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Mixing furs for spinning, or selling directly as fiber?

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Mixing furs for spinning, or selling directly as fiber?

Post Number:#1  Unread postby LunarFantom » Thu Jan 03, 2019 11:47 pm


Weird question but, I hear angora fur, while super soft and warm, tends to not hold its shape when spun/knitted into products. Would combining it with a different rabbit fur such as silver fox fix this problem or would it be better to sell the fiber raw until I have a sheep or goat to join the production line?

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Re: Mixing furs for spinning, or selling directly as fiber?

Post Number:#2  Unread postby Nymphadora » Fri Jan 04, 2019 12:24 am


As a spinner, I actually haven't had any trouble spinning straight angora. The issue (if it should even be called that) with angora is that the hair shafts are relatively smooth and straight compared to sheep's wool. This makes the fibers more slick to spin and there's less bounce-back or spring to the final yarn because angora doesn't have crimp like sheep wool. It does have a lovely halo, though, and it is very warm!

Your idea for mixing it with silver fox fur would not help resolve this issue, in part because it's equally slick but also because silver fox rabbits are not a wool breed and therefore lack the staple length required to feasibly spin the wool into yarn. To introduce crimp into an angora yarn, blending it with sheep's wool or something similar is probably the best bet.

Good luck!

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Re: Mixing furs for spinning, or selling directly as fiber?

Post Number:#3  Unread postby ohiogoatgirl » Fri Jan 04, 2019 12:43 am


Angora is a fiber that drapes. The way the individual fibers itself are shaped and act. Wool is shaped and acts differently that gives it spring and bounce-back. Different breeds have varying amounts of spring. Breeding won't change that. But it is easily remedied by blending the angora fiber with wool. And since angora is so warm it isn't something people are apt to make 100% angora yarn for hats etc. Stuff that is 100% angora is open and drapey items like lace shawls. So blending with wool isn't really an issue overall.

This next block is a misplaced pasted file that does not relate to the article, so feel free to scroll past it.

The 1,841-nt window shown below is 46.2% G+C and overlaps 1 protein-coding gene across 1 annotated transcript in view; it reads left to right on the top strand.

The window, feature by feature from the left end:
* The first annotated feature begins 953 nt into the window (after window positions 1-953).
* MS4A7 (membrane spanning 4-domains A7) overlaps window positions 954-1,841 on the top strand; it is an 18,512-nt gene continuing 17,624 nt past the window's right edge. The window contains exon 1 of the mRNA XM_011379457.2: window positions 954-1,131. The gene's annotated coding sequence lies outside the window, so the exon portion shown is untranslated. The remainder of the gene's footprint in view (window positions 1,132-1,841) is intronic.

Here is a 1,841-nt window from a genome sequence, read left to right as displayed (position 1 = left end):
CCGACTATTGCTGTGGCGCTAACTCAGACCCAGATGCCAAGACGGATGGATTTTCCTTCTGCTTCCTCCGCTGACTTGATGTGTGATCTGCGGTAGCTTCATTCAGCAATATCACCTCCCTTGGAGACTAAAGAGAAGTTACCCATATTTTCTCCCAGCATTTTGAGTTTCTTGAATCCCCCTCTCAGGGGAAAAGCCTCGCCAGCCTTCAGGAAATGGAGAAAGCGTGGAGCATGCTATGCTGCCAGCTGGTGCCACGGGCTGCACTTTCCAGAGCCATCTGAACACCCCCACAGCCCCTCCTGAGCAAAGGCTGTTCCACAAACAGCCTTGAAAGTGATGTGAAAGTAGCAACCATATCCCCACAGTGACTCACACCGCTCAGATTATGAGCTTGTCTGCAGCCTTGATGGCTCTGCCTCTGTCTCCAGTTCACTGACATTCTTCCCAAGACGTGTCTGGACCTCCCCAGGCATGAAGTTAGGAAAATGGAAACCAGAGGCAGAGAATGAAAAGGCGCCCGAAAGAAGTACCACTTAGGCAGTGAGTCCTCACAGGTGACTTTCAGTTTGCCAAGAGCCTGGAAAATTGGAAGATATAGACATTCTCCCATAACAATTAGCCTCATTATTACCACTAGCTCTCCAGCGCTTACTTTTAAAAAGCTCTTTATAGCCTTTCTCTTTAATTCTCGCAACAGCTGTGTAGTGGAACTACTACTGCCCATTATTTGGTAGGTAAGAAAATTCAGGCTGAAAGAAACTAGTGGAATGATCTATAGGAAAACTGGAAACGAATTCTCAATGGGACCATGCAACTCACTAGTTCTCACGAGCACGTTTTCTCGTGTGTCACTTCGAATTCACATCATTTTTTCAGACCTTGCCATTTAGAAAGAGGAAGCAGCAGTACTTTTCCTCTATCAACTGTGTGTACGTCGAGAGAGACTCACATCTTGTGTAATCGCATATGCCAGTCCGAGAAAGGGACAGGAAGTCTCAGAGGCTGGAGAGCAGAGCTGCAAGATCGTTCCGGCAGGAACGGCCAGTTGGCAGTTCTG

The simple answer would be that hair fibers don't have spring. Alpaca, angora, mohair are all hair fibers.

If you are looking at what to market... Some people want to buy angora fiber for their own decisions of blending or spinning itself. Some people want to buy blended rovings with angora in it. Where are you located? If you are already looking for spinners then you should try to find a spinners (etc) guild near you. Some might be interested in the angora fiber. If you are interested in pursuing other fiber animals they will be able to help direct you to local breeders. You could buy wool from farms and have it milled and blended with your angora. Your biggest issue there will probably be finding a mill that will process small amounts you'd be after and making sure they process fine fibers nicely with their equipment.
If you found some fine wool shetland, corriedale, blueface Leicester, merino,... Those would all be great with angora. Most blends I see are 50/50 wool angora or 80/20 wool angora. Just a few days ago I spun a lovely roving blend that was wool, silk, angora (though unlabeled % of fibers) that was just soft as can be. Different people will be after different blends though.
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Re: Mixing furs for spinning, or selling directly as fiber?

Post Number:#4  Unread postby LunarFantom » Fri Jan 04, 2019 1:49 am


ohiogoatgirl wrote:If you are looking at what to market... Some people want to buy angora fiber for their own decisions of blending or spinning itself. Some people want to buy blended rovings with angora in it. Where are you located? If you are already looking for spinners then you should try to find a spinners (etc) guild near you.